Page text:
Rose – MWENDO OVC
Rose is 13 years old from Kisii County. When she was enrolled in MWENDO OVC in April 2018 her Viral Load (VL) count was at 30,333 copies something that needed quick intervention to bring it to a low detectable level (LDL). The first step that the Community Health Volunteer (CHV) and the Social Worker attached to Life Skills Promoters-one of the LISP working with MWENDO OVC recommended, was to hold case conference to determine the root causes of the high VL and come up with practical ways to support Rose and her caregiver. A meeting was organized with the Area Advisory Council (AAC) and Rose’s extended family. The following issues were identified as contributing to the high VL: 1) lack of a stable caregiver, 2) Neglect, 3) No disclosure, 4) the household was highly vulnerable.
Case conferencing is a meeting involving a panel that consists of representatives supporting children -case workers, local leadership where the child resides and the child’s family. Case conferencing is a gathering through which members involved come up with solution best suited for the well-being of the child. Following the meeting, Rose was assigned a new caregiver -her maternal grandmother, Wilkister Nyabonyi.
Rose lived with her aunt whom she didn’t like. She spent most of her time home alone with no one to monitor whether she took her medication, went to school or even had her meals. She was equally subjected to physical punishment forcing her to run away from home.
The household assessment had established a low score thus the need for immediate intervention. They were enrolled on the MWENDO OVC Emergency Fund where they received KES12,000 in three installments of Ksh4000, in three months. Emergency Fund supports families to meet their immediate needs as they go through activities under the Project to provide long-terms solutions.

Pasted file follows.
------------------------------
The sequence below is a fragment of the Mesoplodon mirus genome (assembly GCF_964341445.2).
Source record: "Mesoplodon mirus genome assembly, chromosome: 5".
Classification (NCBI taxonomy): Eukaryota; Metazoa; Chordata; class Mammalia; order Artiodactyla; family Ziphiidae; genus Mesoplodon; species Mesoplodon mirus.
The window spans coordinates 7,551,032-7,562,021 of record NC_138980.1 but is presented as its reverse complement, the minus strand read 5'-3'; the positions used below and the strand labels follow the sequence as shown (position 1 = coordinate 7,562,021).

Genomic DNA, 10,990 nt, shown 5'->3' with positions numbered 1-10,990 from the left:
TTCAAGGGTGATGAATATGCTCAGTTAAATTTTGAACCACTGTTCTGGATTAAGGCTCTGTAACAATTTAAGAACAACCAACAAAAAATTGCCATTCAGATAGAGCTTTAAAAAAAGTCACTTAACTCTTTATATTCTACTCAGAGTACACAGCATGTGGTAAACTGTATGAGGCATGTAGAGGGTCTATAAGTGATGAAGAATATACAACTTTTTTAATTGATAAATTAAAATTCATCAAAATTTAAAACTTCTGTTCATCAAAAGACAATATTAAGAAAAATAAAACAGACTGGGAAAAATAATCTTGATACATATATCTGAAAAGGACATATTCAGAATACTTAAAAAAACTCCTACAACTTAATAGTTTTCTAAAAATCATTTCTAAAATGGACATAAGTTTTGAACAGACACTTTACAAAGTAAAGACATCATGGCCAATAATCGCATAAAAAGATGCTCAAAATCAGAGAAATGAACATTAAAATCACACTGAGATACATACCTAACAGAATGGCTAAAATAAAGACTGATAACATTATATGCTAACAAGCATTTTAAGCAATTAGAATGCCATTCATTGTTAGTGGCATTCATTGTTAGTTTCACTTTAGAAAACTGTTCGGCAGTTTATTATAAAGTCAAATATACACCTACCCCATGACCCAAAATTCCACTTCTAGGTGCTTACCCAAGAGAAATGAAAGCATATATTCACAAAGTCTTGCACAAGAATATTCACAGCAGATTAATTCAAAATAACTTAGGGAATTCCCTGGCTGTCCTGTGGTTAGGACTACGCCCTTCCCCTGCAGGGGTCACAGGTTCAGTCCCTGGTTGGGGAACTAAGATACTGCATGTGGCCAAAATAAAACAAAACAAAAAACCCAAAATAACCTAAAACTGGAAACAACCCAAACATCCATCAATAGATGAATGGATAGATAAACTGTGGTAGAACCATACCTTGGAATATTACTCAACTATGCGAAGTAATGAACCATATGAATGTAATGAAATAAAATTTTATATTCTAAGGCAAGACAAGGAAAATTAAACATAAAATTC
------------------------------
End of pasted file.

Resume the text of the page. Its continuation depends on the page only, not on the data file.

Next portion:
“My granddaughter had a torn school uniform, her fellow pupils would mock her, this contributed to her low self-esteem and her performance was bad. I used the funds given to me to buy her a new set of school uniform. Rose was so eager to go to school, she did not sleep that night,” said Wilkister amidst laughter.
The Emergency Fund also enabled Rose’s grandmother to prioritize their needs including providing regular nutritious meals, transport to the health facility to get Rose back on antiretroviral therapy (ART) among other things.
The other issue identified as leading to Rose’s high VL viral load was disclosure. Rose did not know why she needed to take her medication and neither did her grandmother. In this case, assisted disclosure was recommended and conducted.
“I didn’t know that my granddaughter was HIV positive. Neither did I know the importance of her taking her drugs,“ said Wilkister. “It was a big blow to us as a family, but I have learned to accept it and support her. My son keeps the drugs and so before she goes to school, he ensures that she takes her medication,” she added.
The Community Health Volunteer attached to Rose was also able to work with the school to identify a teacher who would support Rose by ensuring that she attends her clinic appointments as required.
“I have seen Rose’s health improve over time. As a CHV that gives me great joy because I get to see my efforts and that of the household bear fruits. When she joined the project, her viral count was so high but her recent result was at LDL ,” said Peter Nyamao, CHV, Life Skills Promoters.
With a multi-pronged approach, Rose’s viral load dropped from 30,333 copies in May 2018 to 10,000 copies in a period of three months. Her latest viral load count conducted in April 2019 established a VL count of 299.
Plans are in place to ensure Rose’s grandmother is supported to grow her income generating activity to boost their household income and for sustainability of the gains made thus far.